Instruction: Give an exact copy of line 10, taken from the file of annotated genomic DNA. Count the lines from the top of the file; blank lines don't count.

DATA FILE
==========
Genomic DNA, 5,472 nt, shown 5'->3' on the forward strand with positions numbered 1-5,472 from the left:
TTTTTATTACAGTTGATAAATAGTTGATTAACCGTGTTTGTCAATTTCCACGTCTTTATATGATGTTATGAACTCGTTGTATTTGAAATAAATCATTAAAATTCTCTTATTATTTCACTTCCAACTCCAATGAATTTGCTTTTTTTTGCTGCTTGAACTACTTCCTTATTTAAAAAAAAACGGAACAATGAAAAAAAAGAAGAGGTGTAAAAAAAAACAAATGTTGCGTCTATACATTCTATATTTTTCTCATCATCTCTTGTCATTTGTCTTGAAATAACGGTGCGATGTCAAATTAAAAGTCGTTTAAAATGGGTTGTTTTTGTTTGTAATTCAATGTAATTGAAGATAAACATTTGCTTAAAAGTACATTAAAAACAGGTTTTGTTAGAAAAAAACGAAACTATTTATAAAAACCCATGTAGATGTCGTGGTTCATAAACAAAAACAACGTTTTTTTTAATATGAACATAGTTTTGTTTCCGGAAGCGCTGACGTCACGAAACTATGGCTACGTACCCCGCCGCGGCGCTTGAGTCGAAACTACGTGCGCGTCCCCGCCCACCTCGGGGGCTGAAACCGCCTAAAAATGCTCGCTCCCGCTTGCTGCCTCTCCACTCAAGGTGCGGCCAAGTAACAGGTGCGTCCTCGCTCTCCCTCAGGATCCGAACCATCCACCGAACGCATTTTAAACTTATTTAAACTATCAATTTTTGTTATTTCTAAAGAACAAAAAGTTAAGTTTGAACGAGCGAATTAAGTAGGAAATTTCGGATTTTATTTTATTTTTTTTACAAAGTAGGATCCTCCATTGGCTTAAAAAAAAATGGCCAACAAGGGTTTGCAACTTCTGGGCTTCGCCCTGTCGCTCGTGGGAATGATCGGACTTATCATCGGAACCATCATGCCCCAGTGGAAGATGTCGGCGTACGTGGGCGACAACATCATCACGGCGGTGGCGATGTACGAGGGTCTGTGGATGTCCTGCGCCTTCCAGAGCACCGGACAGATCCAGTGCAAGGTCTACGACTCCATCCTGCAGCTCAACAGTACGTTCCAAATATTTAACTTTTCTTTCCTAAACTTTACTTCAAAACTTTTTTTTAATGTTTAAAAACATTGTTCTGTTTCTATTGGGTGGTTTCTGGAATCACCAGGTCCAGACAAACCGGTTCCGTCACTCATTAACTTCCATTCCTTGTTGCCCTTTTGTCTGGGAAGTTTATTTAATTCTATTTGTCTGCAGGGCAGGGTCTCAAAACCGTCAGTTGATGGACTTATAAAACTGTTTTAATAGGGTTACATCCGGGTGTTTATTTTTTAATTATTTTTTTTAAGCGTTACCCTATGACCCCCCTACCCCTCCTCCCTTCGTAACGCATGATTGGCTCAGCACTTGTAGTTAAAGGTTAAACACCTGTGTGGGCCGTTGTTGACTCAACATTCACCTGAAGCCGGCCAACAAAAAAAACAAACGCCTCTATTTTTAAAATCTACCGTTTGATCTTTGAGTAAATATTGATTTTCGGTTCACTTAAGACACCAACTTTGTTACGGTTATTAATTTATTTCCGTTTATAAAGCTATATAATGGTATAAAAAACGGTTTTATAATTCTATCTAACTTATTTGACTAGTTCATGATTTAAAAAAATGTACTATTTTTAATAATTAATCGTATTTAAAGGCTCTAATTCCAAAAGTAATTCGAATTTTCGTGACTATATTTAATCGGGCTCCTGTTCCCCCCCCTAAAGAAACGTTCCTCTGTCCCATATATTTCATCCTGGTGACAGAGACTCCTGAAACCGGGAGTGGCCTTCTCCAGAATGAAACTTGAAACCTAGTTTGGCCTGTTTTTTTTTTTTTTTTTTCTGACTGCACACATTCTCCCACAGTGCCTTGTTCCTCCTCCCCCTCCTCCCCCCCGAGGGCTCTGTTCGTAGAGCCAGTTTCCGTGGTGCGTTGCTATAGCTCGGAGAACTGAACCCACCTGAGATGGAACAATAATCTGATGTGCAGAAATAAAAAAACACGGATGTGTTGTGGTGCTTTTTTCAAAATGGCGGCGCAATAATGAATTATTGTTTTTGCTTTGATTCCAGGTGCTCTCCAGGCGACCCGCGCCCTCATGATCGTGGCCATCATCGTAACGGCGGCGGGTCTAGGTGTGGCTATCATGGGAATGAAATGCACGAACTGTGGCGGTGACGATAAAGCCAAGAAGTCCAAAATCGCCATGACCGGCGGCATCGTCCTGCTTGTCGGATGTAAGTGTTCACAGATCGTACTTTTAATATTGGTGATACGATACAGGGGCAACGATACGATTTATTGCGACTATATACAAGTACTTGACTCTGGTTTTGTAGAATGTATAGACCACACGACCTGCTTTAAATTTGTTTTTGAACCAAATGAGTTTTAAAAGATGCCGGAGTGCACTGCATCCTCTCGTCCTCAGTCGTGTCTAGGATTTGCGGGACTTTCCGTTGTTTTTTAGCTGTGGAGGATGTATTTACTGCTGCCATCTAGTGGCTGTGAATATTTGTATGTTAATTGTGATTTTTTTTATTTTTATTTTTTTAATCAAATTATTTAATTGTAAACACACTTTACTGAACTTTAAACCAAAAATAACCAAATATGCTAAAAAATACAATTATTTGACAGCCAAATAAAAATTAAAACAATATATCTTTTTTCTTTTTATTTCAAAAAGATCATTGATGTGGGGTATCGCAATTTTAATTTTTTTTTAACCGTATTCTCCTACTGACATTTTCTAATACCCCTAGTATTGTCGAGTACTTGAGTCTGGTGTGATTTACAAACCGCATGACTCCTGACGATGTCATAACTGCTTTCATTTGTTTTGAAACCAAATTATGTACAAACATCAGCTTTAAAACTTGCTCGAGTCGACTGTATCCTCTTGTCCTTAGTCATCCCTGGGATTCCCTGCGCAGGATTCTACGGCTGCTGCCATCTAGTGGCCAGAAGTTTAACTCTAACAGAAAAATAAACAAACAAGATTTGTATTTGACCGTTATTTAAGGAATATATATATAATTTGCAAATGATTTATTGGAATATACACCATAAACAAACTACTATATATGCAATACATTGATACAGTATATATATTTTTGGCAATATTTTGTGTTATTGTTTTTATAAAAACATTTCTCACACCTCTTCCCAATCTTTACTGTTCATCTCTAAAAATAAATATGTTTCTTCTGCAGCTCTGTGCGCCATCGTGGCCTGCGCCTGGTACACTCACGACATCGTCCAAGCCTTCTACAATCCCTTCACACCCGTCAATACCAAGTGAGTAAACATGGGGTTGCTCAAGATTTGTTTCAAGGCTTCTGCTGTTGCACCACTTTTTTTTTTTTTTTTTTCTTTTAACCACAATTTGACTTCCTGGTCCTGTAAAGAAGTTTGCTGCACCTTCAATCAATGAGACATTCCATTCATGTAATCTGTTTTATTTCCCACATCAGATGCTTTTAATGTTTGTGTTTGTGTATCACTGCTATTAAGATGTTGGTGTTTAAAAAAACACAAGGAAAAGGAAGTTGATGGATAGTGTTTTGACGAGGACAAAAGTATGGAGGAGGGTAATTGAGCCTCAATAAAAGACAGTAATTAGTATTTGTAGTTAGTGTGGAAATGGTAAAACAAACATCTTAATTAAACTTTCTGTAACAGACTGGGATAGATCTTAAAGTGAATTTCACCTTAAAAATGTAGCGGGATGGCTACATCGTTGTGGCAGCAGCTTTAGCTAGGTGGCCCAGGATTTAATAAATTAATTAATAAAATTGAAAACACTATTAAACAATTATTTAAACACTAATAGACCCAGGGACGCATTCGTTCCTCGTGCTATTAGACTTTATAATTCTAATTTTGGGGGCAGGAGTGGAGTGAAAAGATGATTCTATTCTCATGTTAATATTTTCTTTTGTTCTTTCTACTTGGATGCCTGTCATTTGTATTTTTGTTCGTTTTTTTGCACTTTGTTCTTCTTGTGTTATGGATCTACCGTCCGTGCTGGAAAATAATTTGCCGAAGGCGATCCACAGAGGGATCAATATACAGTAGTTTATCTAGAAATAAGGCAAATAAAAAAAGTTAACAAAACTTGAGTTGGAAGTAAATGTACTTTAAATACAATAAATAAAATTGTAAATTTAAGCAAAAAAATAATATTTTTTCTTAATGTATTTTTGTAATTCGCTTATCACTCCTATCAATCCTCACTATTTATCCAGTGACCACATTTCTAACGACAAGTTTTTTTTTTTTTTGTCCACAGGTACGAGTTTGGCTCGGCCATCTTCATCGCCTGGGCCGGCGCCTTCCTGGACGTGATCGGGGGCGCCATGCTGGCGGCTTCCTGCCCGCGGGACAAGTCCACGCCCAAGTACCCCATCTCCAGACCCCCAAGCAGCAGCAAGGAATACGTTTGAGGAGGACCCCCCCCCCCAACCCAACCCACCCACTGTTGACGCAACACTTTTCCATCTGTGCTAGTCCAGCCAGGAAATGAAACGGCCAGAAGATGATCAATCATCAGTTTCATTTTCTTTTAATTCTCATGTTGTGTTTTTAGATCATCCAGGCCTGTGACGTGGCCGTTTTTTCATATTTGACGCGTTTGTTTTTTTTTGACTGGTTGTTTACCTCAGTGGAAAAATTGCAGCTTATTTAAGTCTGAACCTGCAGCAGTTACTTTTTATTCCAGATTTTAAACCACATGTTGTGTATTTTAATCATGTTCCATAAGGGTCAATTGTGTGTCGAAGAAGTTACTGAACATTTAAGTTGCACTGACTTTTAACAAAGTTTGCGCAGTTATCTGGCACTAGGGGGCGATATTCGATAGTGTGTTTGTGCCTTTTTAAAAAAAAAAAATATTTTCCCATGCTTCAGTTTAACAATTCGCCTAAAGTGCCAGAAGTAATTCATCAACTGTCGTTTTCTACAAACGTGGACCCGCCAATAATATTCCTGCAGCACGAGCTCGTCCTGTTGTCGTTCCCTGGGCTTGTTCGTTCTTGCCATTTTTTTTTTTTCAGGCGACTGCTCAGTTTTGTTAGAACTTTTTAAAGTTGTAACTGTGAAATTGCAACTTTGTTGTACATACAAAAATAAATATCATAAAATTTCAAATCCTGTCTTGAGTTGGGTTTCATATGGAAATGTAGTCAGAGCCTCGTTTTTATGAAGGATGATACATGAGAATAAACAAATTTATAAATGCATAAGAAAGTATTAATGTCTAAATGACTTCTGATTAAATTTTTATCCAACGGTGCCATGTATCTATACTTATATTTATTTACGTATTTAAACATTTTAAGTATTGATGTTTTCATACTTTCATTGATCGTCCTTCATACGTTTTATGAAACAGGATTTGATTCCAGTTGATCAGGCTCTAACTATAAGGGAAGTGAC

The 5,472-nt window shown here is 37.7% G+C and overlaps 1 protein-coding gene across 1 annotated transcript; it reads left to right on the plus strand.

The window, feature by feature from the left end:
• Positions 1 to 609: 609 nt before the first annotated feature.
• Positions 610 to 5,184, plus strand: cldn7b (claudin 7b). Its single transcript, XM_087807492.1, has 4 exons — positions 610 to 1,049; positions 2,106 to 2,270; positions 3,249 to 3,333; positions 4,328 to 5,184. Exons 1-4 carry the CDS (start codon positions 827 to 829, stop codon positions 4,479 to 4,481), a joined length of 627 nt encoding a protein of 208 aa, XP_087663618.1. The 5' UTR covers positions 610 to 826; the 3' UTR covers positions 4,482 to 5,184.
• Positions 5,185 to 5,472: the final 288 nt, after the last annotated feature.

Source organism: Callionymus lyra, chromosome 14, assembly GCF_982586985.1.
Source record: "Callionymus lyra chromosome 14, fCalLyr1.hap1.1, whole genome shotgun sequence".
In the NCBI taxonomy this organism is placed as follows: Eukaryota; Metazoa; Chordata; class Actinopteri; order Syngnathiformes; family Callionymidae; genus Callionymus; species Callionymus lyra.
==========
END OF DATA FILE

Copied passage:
In the NCBI taxonomy this organism is placed as follows: Eukaryota; Metazoa; Chordata; class Actinopteri; order Syngnathiformes; family Callionymidae; genus Callionymus; species Callionymus lyra.